Agile Functional Requirements Model

Your team is humming along, producing sprint after sprint of working code, continually expanding your software application with great features that your clients love. Then one day during a backlog refinement session someone asks, “What’s the maximum length for a user-defined report name?”

You all look at one another and shrug. Then someone says,

“I don’t remember, was it in the user story?”

“Maybe. When did we do it? What sprint?”

“Two sprints back? No, three. I remember it was hot out.”

“Can’t be, we haven’t touched user reports in months. You’re thinking of dashboards.”

“Oh, right.”

“Was the maximum even in the acceptance criteria?”

“No, it wasn’t. I remember we had to ask the product owner during the sprint.”

“So the story won’t have it, even if we do find it.”

“Somebody log in, create a report, and try really long names until you find the limit …”

You’ve just run up against one of the drawbacks to agile methodologies: valuing conversation over documentation means you sometimes don’t write down things that you’ll need to remember much later.

There’s no question that the focus on business value delivery, the elimination of big requirements up front, and decomposition into small demonstrable chunks, are all advantages to agile requirements that can improve a team’s success. But when you’re building a big system over a long period of time, you need more than memory and a pile of completed user story cards as documentation.

A continually maintained functionally organized requirements model bridges the gap between business-oriented user stories and technical design documentation (assuming you’re creating and maintaining those). It can be used by your requirements team for impact analysis, and it can be a crucial part of your trace matrix. With proper linking you can generate metrics around functional test coverage, development by persona, and other measures of your product.

Maintaining a requirements model iteratively does not add a great deal of work to each sprint. And that’s key – requirements are not added to the model until the work is committed to a sprint. During the sprint, the team (usually a business analyst, but on a truly cross-functional team any member should be able to do it) adds the requirements for each item in the sprint to the model. The user story becomes one or more business requirements, the acceptance criteria become functional and non-functional requirements and business rules. The team identifies and documents any additional requirements that weren’t part of the conditions of acceptance – like that maximum field size for report names.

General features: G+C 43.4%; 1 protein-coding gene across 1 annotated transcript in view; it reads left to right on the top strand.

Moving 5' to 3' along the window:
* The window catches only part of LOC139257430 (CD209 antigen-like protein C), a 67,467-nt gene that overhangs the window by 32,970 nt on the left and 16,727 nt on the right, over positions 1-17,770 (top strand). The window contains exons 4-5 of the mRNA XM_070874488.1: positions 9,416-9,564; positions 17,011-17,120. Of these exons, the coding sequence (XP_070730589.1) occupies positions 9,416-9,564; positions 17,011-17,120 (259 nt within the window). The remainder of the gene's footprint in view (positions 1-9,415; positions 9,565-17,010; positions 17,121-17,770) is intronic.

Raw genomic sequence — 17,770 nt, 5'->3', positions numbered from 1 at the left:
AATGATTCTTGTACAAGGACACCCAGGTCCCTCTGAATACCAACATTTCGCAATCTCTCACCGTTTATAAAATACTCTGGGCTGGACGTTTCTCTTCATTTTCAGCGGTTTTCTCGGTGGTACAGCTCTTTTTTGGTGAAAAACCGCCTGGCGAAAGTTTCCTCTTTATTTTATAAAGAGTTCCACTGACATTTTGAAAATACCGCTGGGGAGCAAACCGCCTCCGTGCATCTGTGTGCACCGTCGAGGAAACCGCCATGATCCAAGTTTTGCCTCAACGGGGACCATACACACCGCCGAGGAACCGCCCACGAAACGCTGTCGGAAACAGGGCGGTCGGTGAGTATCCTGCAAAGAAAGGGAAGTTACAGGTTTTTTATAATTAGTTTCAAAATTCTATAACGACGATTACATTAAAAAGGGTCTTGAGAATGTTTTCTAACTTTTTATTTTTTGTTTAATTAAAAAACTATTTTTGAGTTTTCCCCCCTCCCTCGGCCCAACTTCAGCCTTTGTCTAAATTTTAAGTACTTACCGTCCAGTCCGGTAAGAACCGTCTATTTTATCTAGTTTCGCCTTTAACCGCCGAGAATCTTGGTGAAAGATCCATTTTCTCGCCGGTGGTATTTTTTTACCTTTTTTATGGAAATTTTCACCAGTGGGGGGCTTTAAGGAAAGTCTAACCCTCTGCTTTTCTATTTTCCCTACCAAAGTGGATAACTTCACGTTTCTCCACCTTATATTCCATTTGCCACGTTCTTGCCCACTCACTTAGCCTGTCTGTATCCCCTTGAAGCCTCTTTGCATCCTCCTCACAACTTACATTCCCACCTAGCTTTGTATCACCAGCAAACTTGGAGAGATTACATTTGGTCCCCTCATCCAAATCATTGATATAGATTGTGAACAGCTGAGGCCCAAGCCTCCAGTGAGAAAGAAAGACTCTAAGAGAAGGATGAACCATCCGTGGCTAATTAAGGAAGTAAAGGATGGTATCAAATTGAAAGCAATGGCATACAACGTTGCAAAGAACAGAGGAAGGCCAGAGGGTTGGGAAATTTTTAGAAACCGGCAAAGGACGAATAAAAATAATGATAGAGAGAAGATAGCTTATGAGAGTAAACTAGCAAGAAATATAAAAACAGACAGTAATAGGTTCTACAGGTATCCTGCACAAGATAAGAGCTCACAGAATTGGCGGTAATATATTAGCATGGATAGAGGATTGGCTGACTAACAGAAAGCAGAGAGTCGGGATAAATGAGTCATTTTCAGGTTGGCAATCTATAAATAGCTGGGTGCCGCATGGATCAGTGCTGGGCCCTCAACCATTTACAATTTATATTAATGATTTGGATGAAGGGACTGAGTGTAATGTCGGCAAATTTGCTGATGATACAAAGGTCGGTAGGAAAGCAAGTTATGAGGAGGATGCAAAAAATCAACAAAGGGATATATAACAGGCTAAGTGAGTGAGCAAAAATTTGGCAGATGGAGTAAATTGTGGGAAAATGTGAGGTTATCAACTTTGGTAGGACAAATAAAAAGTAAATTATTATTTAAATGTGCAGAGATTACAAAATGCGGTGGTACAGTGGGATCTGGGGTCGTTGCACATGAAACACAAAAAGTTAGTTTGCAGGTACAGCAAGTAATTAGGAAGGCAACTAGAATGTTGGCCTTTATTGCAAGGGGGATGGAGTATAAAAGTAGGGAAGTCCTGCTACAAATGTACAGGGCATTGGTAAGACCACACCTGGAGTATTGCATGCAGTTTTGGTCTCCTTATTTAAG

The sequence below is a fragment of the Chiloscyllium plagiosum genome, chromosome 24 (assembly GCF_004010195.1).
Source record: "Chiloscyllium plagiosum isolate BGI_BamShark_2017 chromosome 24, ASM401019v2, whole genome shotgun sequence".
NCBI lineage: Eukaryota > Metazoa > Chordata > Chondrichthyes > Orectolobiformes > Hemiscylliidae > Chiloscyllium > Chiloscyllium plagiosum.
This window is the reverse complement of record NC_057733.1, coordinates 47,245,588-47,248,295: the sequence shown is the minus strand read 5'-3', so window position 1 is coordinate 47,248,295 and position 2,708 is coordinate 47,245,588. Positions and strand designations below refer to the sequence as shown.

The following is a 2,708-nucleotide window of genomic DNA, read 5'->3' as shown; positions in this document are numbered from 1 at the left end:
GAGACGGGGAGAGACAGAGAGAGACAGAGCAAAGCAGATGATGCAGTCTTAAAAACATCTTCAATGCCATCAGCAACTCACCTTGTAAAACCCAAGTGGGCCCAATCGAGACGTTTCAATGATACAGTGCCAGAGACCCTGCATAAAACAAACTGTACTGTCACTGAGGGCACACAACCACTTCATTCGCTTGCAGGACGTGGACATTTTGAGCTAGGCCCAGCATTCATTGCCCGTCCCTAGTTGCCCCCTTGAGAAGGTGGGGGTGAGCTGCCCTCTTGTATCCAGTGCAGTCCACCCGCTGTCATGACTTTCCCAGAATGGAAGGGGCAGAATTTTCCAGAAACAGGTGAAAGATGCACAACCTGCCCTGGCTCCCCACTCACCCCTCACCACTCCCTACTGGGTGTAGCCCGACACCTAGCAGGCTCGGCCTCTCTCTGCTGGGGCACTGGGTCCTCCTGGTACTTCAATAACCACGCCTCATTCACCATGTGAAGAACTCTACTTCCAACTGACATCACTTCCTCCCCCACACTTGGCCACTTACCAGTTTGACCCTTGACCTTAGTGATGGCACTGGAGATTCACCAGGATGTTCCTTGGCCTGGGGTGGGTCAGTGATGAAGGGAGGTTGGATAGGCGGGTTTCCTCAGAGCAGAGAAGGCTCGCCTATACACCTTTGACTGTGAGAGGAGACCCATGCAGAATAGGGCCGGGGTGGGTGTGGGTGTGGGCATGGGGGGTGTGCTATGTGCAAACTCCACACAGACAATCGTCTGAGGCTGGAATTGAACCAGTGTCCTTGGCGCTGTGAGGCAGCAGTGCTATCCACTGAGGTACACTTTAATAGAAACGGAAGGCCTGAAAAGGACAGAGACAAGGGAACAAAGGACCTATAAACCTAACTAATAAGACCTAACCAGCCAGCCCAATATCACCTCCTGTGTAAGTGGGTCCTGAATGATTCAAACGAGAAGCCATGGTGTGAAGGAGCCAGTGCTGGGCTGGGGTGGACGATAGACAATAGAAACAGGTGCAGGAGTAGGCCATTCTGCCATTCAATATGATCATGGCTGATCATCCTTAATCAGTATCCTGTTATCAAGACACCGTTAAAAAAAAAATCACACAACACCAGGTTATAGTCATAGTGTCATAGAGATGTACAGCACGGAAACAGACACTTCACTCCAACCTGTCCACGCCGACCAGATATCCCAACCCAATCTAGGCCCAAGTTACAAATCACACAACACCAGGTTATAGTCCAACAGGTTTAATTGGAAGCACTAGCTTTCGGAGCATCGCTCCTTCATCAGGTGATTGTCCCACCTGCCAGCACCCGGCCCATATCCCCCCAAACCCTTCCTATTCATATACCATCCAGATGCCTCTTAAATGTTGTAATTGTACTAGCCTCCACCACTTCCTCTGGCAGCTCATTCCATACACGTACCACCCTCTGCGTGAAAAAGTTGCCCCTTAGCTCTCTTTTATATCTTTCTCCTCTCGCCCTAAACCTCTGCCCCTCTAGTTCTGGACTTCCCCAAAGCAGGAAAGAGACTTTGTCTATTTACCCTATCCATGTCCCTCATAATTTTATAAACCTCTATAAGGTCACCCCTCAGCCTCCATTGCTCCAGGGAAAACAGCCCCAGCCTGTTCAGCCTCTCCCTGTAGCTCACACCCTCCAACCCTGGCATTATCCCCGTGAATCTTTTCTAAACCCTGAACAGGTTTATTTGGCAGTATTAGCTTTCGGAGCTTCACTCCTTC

When creating test cases, the team creates links between the tests and the requirements. Even if you work with an IDE (Integrated Development Environment) that automatically links test cases to user stories, you will derive value from linking the tests directly to the more granular requirements. The team will be able to tell immediately if their test plan is not covering part of the functionality. They will also see other requirements related to the functionality that have already been done, and the test cases linked to those. This supports test case maintenance and reuse.

Organizing your requirements functionally makes it easier to find requirements, and allows your requirements team to see new requirements in context. You will be far less likely to specify a new feature that contradicts one you built six months ago if, as you’re analyzing the new requirement, you have a look at the model and see the earlier requirements.

Breaking out requirements by type: functional, non-functional, business rule, business requirement, and perhaps others allows you to trace from most technical/granular up to least. You can look at a top level business requirement and see all of the functionality linked to it that a change might impact.

Isolating non-functional requirements is important because, at least in a Scrum process, many of them are not stated as part of the user story and conditions of acceptance. They are applied to all work by the team as part of standards and definition of done. Likewise, the non-functional requirements in the requirements model should be derived from standards (e.g., your user interface standard, your performance standards) and will change less frequently – unless you’re redoing your user interface, improving performance, or focused on some other area related to quality. What must happen each sprint is linking of new functional requirements to related non-functional requirements.

And finally, business rules should be isolated because they often can change without impacting functionality. Changing the allowed length of that user-defined report name should not mean changing all the code having to do with defining and naming the report – just the validation on its length.

If you’ve scaled your agile process and have more than one team working on the same software, the shared requirements model is a critical tool to help them keep track of the state of the system as they go. Imagine if the team doing the grooming at the start of this blog entry didn’t even do the user story that created the report name function?


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